The cabin and immediate surroundings are completely under the control of the underground facility. There are technicians watching the whole scenario unfold, and they intervene in certain ways to keep things on track. They administer various drugs via drink, mist, etc. to make the youngsters less aware, and less able to reason, as well as giving their sex drives a little boost at appropriate times. They are directed to the cellar of the cabin where there is a treasure trove of cursed trigger items. There are any number of horrible outcomes in the basement room, it all depends on what they unknowingly choose.
Whedon and Goddard clearly had their tongues tucked in their cheeks, but not securely enough for me. Aside from the “I’ve seen something like this before” issue, I also found the film rather predictable for the most part. The lab coats at the facility have betting pools set-up for what murderous creature(s) is released, who dies first, etc. Rather than that distasteful business being humorous enough to illicit a chuckle, the best I could give it was an eyeroll.
Once Dana “the virgin (who isn’t really a virgin…she had recently broken up with one of her professors)” finds a diary, and recites the Latin incantation that is recommended she not read. The zombiefied Buckner Family scenario is begun. All are seemingly dispatched by the Buckner’s, except for Curt (Hemsworth) who smashes into an invisible barrier while trying to jump a ravine on his dirt bike. (I have to admit that once he was out of the film, I thought about whether or not I wanted to continue with it). Dana “the not-so-virginal” doesn’t have to die for the ritual to be complete, she just has to suffer. I guess she had suffered more than I had…but not by much. Just as she’s about to be killed, Marty the stoner shows up, having thwarted his killer. Apparently, his pot smoking ways made him immune to the drugs the lab coats were administering. (An observation…Marty reminded me of the “Big Bang Theory” uber-nerd, Howard Wollowitz…plus the pot smoking.)
Oh, back to the lab coats. They are having a big party to celebrate the completion of the ritual, only their festivities are cut short due to the development of Marty not being dead. Marty takes Dana to a room he found when he was dragged off by the zombie, and he shows her an elevator…going down. They go down (of course), and discover a collection of cubes housing different monsters that were waiting in the wings in case the sacrificial gang had chosen them instead. (When I saw the cubes, I instantly thought of the Syfy Channel movie, “Cube”.)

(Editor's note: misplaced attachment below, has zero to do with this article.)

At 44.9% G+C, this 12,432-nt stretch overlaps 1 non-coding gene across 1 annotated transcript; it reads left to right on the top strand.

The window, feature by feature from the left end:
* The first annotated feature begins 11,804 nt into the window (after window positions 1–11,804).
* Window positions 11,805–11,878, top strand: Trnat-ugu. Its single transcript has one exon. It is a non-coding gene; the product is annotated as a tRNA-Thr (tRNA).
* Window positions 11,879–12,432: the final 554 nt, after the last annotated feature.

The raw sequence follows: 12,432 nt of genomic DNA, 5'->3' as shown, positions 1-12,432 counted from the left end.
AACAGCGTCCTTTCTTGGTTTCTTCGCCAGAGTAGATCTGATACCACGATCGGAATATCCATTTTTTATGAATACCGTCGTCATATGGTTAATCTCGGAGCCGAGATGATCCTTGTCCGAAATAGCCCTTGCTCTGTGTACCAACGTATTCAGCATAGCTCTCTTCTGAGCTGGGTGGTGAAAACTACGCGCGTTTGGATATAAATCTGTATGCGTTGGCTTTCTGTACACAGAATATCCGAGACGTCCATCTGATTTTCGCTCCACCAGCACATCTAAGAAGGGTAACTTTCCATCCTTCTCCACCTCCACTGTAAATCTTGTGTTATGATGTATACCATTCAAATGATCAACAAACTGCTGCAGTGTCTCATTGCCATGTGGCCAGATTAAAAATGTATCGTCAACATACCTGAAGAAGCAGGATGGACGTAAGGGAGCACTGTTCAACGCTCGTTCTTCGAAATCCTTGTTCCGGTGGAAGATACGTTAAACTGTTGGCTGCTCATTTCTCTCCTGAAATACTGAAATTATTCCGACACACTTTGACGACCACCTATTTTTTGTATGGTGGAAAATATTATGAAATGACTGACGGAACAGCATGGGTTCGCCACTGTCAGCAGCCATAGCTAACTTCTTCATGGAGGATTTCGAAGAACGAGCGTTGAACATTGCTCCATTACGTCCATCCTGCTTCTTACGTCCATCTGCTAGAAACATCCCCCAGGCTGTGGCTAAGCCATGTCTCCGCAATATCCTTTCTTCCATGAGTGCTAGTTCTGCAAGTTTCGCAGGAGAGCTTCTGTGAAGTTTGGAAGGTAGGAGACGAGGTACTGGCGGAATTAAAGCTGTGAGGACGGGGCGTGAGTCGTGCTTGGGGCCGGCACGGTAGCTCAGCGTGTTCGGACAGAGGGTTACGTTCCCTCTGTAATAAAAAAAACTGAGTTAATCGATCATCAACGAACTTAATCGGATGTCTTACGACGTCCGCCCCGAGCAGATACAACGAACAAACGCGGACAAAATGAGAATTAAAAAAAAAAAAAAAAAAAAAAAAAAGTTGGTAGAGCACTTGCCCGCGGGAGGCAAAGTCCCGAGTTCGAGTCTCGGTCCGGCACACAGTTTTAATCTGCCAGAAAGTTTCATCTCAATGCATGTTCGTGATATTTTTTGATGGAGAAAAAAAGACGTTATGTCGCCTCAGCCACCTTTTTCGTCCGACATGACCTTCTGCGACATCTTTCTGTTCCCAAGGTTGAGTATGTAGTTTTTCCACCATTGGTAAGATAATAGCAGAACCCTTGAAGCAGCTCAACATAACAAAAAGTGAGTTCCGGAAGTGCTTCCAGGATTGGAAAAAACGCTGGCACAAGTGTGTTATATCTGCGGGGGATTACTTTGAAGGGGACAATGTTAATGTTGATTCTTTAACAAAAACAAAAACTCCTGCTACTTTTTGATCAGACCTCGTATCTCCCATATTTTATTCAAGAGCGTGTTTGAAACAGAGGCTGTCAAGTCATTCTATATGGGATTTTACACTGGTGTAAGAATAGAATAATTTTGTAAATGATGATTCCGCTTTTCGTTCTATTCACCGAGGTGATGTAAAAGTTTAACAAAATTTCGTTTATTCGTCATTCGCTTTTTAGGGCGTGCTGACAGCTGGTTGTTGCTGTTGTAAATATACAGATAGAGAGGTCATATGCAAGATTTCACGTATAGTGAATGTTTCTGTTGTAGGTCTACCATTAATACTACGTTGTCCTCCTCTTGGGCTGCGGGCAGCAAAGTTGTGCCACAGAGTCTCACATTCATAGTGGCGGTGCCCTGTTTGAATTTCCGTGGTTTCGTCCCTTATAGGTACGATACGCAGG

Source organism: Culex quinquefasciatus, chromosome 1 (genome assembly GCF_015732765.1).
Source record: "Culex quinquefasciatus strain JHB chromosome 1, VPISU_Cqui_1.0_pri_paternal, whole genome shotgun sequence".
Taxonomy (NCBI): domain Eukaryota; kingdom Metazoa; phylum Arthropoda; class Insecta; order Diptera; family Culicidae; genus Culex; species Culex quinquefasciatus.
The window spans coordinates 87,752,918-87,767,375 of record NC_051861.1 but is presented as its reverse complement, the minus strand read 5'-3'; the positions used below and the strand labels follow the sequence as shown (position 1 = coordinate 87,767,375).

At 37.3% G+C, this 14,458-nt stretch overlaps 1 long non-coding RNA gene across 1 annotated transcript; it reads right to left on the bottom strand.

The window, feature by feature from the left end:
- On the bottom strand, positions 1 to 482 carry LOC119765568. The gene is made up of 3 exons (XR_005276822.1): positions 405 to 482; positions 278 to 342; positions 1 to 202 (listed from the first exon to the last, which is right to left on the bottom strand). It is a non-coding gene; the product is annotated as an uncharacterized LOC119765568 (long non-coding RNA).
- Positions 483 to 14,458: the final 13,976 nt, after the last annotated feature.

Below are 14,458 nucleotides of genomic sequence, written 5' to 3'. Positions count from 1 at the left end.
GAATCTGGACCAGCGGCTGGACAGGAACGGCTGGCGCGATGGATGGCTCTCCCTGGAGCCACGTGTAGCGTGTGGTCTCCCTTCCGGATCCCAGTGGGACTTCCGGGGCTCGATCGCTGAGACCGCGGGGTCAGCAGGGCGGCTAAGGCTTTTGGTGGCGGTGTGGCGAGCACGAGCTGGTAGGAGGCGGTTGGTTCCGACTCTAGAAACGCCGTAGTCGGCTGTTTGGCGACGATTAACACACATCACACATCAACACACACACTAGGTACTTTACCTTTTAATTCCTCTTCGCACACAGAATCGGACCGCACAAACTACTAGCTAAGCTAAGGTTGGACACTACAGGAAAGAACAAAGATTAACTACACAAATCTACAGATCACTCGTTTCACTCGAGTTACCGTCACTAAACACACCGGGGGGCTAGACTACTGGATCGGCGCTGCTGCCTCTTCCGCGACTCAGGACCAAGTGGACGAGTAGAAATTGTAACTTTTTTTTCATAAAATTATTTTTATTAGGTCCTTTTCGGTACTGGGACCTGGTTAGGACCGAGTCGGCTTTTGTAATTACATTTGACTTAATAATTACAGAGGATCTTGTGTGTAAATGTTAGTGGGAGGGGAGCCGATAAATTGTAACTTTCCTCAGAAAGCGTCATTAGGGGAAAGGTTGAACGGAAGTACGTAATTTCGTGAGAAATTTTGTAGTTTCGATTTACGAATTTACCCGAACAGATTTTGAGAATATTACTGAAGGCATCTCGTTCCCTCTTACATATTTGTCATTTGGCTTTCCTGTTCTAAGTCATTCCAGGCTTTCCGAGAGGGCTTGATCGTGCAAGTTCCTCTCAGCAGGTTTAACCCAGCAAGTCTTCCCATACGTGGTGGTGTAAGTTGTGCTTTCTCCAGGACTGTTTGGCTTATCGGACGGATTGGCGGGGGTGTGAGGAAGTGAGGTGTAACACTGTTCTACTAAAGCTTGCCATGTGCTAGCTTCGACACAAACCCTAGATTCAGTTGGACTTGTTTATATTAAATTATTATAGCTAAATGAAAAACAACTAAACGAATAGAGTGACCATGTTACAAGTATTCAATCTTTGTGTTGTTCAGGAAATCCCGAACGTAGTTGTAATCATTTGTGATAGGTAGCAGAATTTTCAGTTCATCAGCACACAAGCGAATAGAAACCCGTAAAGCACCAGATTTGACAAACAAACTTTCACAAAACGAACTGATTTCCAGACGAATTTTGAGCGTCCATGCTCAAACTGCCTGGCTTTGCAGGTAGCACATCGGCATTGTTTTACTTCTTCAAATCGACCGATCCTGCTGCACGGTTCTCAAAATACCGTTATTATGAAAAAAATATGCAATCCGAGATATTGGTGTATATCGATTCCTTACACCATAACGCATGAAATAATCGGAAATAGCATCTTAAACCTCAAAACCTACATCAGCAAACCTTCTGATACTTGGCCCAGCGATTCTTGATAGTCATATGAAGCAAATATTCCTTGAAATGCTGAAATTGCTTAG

The two survivors make it down to lab coat land, where security corners them in a control room with a switch. What do they do with the switch? They let all of the ‘cubed’ monsters loose, of course. All of the lab coats get slaughtered by the monsters. It’s a pretty bloody operation. I wonder what their blood budget was?
So Dana and Marty make it into a temple room that sits directly over where the “Ancient Ones” are snoozing. The director of the government operation enters the room, and we get one of the few surprises of the film…it’s Sigourney Weaver. She explains the whole point of the ritual, and how it is necessary to keep mankind safe. At the director’s urging, Dana levels a gun at Marty, but before she can shoot she is attacked by a werewolf. The director is killed by the zombiefied version of Patience Buckner, the girl who wrote the diary that started the ball rolling. The movie ends with Dana and Marty smoking a joint he still happened to have on him. They decide that maybe the planet is due for a change of species. The “Ancient Ones” awaken, and a giant hand shoots up from below destroying the installation.
There were a few other recognizable actors in “Cabin, other than Weaver. The two main lab coats overseeing the operations at the cabin were played by Bradley Whitford (probably most known for his role on “West Wing”), and Richard Jenkins (a character actor you would know if you saw him). There were two alumni from Whedon’s TV shows: Amy Acker (she played Fred/Illyria on “Angel”); Tom Lenk (he played one of the nerds on “Buffy”).
Do I recommend it? Well, if you can see it on cable, sure. Maybe you’ll watch it, and agree with the favorable reviews of which there were many. Personally, I can take it or leave it. I’ve heard grumblings on the internet about a sequel. If that’s true, I hope the premise isn’t a rehashing of already successful story elements from another project.